There was an article published in the Washington Post yesterday, “Christian activists: Indiana law tried to shield companies against gay marriage” (Sandhya Somashekhar, Washington Post, 2015). It was the first time I’ve heard the term “Christian Activist” in a major publication (though I’m not necessarily the best connected to the news, so it’s probably more popular than I think). I think it’s appropriate, though, considering the way the word has been wielded as a club or a sword over the last few years. As something of an activist myself, I don’t consider it to have necessary negative implications, although it does indicate something of an extreme social and intellectual focus.
Much of the article above focused on reaction to statements by Indiana’s governor about the Religious Freedom Law he had signed the previous day: he said it “was never intended to permit business owners to deny service to gays and lesbians.” I remember reading that, and just chuckling to myself in utter irony. I have to say, Mr. Pence, god may or may not like individual gays or lesbians, but we do know that he doesn’t like liars. The article then illustrated how Mr. Pence had worked with, and celebrated with upon the signing, people who were a lot more single-minded and honest about their cause: to avoid dealing with gays and lesbians. If you’re going to pander to the homophobic vote, don’t be surprised if you’re called one. And so the law was rewritten: thus in Indiana at least, some consider that LGB people now have a kind of indirect protection (David Savage, LA Times, 2014). That is less so in Arkansas, where the law simply mirrors existing federal laws. People can still fire you for being gay and refuse to cater your event.
Since I lived in Arkansas for ten years and consider it my adopted home-state, many have asked me if this really is an issue in Arkansas: do people really refuse business to potential clients, simply because they are (or might be) gay or lesbian? My response is to tell them about my first rodeo in the state: in 2001 I was Rodeo Director for the Diamond State Rodeo Association (DSRA), the state’s then-annual gay rodeo. We are a member of the International Gay Rodeo Association (IGRA), and are one of the minority of associations that has consciously chosen not to have the word “Gay” in our name. As rodeo directory, I had to arrange everything from the rodeo grounds to stock contractor to host hotel. And after my first experience of being refused service after the vendor found out we were a gay rodeo, I was clear with my very first phone call what kind of event we were organizing. It’s true that some people never called me back; but then I didn’t want to give them our money anyway.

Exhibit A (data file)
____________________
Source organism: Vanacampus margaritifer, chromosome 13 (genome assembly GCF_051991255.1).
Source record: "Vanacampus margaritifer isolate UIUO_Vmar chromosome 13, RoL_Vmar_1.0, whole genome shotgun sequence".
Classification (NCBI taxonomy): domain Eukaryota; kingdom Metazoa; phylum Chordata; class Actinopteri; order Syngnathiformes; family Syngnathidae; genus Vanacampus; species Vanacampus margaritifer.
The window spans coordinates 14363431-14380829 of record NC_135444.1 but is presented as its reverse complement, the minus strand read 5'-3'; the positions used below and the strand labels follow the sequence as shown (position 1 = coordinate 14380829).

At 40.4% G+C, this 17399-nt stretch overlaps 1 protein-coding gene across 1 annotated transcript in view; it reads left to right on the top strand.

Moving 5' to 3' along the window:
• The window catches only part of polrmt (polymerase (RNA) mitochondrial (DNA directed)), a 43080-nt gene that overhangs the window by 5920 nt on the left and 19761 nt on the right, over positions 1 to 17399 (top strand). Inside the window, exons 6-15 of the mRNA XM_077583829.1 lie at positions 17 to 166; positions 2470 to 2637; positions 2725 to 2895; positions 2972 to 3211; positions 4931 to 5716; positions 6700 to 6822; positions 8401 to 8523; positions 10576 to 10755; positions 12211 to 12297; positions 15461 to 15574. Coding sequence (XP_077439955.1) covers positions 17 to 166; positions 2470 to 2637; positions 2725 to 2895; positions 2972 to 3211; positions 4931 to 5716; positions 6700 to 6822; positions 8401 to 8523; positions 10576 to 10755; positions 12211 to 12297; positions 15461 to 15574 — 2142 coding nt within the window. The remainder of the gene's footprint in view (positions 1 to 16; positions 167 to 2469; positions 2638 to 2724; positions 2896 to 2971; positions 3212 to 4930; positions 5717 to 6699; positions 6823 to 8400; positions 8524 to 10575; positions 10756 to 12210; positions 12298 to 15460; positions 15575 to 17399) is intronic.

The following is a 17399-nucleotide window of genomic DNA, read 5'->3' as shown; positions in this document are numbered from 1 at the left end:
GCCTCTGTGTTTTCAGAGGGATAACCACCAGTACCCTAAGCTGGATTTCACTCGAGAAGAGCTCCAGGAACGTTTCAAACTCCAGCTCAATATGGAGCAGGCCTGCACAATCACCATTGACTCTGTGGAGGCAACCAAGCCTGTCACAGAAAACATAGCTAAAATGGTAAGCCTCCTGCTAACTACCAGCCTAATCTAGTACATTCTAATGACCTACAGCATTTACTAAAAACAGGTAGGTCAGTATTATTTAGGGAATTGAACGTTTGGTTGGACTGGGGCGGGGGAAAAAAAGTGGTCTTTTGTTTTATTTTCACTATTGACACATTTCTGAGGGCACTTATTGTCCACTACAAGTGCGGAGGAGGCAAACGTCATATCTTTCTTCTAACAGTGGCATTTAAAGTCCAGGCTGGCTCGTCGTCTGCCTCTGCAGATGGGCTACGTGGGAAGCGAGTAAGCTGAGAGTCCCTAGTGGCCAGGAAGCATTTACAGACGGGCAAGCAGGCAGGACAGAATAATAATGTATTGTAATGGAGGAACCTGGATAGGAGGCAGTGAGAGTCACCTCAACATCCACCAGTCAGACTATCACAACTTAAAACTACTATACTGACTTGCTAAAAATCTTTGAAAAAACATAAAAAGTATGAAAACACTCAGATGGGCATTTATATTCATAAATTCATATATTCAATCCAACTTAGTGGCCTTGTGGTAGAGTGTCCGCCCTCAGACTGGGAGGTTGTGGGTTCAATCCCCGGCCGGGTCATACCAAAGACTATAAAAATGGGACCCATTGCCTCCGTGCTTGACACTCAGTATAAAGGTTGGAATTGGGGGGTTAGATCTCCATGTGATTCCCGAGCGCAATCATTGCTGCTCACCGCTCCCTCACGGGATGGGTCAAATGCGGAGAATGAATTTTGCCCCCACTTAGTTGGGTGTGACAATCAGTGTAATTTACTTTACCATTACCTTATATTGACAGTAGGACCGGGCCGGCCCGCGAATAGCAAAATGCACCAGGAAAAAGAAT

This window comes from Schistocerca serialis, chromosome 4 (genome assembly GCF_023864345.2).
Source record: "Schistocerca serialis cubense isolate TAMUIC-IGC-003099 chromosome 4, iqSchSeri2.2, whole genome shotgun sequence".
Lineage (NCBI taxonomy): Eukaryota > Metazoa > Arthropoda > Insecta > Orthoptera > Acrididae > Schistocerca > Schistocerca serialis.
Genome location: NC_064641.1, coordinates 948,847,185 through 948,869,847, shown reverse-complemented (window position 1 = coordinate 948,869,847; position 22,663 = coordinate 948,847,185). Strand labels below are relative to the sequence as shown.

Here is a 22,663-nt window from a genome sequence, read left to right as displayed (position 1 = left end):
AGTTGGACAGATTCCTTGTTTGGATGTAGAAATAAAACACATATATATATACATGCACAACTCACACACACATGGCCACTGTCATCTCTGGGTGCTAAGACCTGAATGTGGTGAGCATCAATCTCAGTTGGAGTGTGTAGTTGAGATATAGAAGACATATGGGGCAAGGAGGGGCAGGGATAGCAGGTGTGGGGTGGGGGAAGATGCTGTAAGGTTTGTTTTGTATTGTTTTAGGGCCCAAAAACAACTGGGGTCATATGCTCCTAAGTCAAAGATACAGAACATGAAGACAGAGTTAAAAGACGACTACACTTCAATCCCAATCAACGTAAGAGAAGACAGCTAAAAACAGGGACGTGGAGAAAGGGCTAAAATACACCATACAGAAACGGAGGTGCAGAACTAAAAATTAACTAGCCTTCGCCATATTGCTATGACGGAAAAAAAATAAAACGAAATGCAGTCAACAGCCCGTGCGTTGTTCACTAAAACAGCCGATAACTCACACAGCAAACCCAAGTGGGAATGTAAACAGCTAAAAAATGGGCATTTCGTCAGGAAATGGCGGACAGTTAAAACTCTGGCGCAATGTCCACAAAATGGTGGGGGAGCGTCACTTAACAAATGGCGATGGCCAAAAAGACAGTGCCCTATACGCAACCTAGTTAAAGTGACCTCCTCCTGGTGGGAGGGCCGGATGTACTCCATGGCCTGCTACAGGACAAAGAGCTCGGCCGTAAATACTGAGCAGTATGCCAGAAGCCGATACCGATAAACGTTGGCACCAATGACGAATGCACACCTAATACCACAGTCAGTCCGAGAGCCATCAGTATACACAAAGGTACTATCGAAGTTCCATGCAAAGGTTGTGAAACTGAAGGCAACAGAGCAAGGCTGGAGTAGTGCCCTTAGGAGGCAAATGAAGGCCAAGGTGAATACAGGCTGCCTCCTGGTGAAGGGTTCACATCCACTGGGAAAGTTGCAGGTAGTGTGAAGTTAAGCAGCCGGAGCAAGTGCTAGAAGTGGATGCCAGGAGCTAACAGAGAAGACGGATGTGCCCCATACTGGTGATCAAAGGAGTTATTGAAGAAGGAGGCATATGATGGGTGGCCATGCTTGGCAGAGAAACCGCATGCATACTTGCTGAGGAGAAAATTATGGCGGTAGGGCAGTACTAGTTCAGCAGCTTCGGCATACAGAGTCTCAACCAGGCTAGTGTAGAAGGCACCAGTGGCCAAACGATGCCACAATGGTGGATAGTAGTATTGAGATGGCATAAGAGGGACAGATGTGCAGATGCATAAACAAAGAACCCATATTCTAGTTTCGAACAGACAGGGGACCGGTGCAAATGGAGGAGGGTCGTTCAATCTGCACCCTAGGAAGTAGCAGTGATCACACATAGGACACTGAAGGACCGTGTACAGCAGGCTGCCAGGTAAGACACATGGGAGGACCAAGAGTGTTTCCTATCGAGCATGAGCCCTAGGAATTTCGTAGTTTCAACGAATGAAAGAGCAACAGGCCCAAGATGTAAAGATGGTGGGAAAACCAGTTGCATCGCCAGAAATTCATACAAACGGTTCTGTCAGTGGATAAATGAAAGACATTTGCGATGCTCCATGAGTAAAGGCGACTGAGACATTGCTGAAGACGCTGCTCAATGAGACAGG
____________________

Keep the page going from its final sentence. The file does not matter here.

And there’s the rub. Do we want someone’s homophobic catering or otherwise working at a gay event? Perhaps not. But that’s not really the point, is it? It’s that we want to be able to have these events, and not have to go to extreme lengths to find caterers or workers who are willing to work for us, to accept our money. Been there, done that: it’s not a lot of fun. But then again, I think that the statement needs to be made. There was a day that I remember when the power was on their side: and they used it to do more than just avoid our events. They used it to imprison us, to steal from us and to take our potential, to “treat” us to get us to conform to their ideas of family and affection. One day our conservative, legalistic brethren might realize their error, but until then sometimes one has to do things that make one uncomfortable.
It is a difficult question. I do not support the right to discriminate, but I also understand not wanting to participate in an event with which one disagrees (even if, as in this case, I would disagree with that assessment). I don’t think it helps to force people into acceptance, but hatred can easily get the upper hand. This is one of those times when a little love (αγαπή for my Christian readers) goes a long way.